This year's a little different for me. I've been asked to read from Dad's Red Dress in Galway (Charlie's Bookshop, in a slot somewhere between 6 and 7pm) and then in Celbridge's Kildrought Lounge (near the library) in a slot somewhere between 9 and 10pm.

What happens to my muse when there are not chocolate biscuits
 around and I've been editing for too long.
I've never been asked to take part in Culture Night events before and I am chuffed to skinny bits.

I'm also munching into a chocolate shortcake biscuit I've been saving all afternoon while composing letters to libraries. It is seriously good biscuit. The sort that makes you feel there should be a Chocolate Shortcake Biscuit Night, where we all wander around our respective towns and cities and tap our chocolate biscuits against each in celebration of creativity, which is often fed by chocolate bribes such as these.

First, I just need to get my daughter off to UCC and into the next exciting phase of her life - do any of you envy your children heading off on these adventures? New people, new accommodation without any of the debris of a lifetime, all those new potential friends and activities.

Musing on the review she will write...

Holiday reading, even for a
city cow..
... or a parrot

Saturday, 2 September 2017

Dad's Red Dress photobombs Dublin City!

As my teenage daughter explained, it wasn't really photo-bombing but I'm not sure how else to explain taking my little book out and pairing it with all sorts of interesting objects, murals and views around Dublin.

From a cow behind Jervis Street to the Tram Cafe steps, from a children's ride in the Jervis Centre to the roof of Liberty Hall and one of my favourite sculptural installations, the wonderful red squirrel on Tara Street by the Portuguese environmental artist Artur Bordalo who creates 3D animals from a city's waste.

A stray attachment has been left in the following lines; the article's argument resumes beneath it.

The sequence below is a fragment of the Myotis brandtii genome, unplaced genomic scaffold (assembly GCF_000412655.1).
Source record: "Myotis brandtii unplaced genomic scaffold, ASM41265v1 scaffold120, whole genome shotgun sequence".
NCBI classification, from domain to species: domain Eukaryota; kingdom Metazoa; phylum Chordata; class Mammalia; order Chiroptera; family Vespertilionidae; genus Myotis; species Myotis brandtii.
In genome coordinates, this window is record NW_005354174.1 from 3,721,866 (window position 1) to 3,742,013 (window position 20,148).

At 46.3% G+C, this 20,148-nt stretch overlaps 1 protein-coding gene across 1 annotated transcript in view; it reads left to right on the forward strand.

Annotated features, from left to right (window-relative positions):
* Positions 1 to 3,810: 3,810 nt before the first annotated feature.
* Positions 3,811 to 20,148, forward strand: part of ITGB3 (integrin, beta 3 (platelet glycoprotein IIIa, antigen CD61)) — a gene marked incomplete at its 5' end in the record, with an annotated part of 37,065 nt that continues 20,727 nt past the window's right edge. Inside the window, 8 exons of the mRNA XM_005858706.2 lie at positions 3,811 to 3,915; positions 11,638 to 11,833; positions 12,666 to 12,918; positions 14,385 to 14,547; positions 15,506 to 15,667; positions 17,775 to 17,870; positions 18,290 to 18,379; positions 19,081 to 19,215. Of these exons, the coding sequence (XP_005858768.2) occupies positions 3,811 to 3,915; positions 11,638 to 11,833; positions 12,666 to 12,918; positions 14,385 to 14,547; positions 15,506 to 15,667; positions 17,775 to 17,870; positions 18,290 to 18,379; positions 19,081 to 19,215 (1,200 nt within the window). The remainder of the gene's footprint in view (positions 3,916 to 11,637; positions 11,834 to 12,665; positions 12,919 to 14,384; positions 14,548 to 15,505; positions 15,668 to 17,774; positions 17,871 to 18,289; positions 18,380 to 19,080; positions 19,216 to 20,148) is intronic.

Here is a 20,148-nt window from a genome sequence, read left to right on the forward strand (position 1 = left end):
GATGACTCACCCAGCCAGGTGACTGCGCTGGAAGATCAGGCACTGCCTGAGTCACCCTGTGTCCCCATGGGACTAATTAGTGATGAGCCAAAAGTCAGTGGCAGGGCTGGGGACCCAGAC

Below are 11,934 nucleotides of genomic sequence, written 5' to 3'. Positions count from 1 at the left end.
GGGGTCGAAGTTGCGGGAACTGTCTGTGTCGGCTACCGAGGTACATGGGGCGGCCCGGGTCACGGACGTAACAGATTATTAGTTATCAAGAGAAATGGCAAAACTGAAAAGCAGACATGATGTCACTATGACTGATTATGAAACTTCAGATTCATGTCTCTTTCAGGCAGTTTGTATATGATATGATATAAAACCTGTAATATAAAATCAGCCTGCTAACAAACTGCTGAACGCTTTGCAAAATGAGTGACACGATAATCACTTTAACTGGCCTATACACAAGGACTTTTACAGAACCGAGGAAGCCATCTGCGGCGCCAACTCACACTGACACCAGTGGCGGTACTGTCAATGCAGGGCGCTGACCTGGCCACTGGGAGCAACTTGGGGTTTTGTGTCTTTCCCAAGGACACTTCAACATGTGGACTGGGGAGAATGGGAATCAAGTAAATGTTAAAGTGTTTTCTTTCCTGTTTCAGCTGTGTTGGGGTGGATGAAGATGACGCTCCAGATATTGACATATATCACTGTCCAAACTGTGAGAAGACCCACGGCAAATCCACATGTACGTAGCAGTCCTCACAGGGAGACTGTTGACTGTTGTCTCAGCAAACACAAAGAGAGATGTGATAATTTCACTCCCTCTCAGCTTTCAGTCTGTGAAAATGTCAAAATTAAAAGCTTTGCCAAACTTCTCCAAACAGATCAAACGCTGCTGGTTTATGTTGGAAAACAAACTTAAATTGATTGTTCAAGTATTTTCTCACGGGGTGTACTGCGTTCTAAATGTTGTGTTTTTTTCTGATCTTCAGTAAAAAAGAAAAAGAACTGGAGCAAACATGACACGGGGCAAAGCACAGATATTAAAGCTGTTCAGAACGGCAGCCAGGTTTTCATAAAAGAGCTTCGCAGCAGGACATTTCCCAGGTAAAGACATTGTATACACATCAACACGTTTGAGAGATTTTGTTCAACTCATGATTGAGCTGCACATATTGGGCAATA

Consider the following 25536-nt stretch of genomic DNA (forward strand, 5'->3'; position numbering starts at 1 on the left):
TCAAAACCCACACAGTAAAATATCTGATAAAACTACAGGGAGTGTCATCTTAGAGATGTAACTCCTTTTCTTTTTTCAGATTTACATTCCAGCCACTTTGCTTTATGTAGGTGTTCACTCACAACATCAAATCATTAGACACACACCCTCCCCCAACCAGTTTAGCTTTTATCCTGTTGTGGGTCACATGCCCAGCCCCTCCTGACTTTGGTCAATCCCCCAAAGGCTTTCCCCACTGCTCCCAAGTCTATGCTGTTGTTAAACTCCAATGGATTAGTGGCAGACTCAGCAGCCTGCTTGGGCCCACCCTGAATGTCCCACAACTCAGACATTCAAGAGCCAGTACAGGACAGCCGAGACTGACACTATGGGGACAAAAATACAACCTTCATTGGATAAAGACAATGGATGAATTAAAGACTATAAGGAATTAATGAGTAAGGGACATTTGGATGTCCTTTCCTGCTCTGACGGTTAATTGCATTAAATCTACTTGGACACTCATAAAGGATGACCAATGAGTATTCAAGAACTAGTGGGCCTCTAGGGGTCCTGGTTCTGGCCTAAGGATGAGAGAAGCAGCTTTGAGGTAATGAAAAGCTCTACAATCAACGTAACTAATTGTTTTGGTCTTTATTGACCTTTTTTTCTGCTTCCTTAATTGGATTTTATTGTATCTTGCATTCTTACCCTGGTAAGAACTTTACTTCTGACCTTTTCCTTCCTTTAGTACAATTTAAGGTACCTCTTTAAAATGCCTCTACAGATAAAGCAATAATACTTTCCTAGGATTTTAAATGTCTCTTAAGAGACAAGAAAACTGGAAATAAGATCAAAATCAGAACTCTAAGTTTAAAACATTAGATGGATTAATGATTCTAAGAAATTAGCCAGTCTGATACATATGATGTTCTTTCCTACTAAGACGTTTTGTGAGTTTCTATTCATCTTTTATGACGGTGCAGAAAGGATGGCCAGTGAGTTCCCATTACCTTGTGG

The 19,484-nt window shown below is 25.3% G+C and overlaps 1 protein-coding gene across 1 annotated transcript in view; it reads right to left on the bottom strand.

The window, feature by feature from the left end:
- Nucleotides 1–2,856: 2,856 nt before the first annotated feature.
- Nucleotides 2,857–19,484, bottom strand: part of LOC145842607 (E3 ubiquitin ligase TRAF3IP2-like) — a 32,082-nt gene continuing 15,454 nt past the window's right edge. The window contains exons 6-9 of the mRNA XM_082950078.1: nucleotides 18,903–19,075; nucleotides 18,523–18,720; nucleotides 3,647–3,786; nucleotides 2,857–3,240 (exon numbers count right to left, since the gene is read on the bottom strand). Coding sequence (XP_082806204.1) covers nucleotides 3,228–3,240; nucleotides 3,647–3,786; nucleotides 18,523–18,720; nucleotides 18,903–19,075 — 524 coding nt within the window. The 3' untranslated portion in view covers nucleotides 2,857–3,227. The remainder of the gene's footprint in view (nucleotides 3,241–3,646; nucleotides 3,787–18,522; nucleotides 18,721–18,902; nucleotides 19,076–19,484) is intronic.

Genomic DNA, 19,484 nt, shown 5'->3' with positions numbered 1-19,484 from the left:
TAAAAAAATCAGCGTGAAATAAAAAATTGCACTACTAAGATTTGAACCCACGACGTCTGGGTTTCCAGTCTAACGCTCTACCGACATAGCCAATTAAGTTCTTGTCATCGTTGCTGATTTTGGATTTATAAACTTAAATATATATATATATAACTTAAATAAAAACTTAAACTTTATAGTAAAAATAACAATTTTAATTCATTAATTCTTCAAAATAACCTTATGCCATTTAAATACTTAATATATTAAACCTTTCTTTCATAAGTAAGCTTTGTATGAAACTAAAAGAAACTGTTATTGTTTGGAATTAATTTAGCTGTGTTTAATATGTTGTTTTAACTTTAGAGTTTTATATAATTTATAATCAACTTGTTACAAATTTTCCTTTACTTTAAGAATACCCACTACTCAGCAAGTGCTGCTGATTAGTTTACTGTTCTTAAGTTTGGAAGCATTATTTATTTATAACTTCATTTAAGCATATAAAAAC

So here it is, Dublin hand in hand with Dad's Red Dress

Inside Liberty Hall - this is the effect Dad's Red Dress has on people!
Obama has a pint but Lynott has the book!

Doesn't Phil look happy!
Let us raise books together!

The ultimate/ first book club?

At the pot of gold, you may find Dad's Red Dress... In the lobby of the Leprechaun Museum.

Friday, 1 September 2017

Dad's Red Dress and Dublin's red squirrel...

During a recent wander of its home city, Dad's Red Dress met the work of Artur Bordalo

He has created sculptures in 24 countries at this stage, using all sorts of waste from bike wheels, radiators, damaged car parts... city waste becomes art. Somehow!

Apparently Bordalo chose the red squirrel because it's endangered - I don't know the last time I spotted one. They're a native species since before the ice age, believe it or not and dependent on woodland. They tend to forage within the canopy and are far more elusive.

The brasher grey squirrel was introduced in 1911. I was told once that two grey squirrels were given to some aristocratic couple as a wedding gift and that's when our indigenous squirrel met its match. They grey squirrel also carries the squirrel pox virus that only affects the red squirrel and is almost always fatal. It has only been identified as present in Ireland quite recently.

If you have time, it's well worth crossing Butt Bridge and staring across at it until you finally start identifying what's in there. Mind you, it does make you wish there were more of these wonderful sculptures around the city, using up our rubbish inn such a magnificently creative way.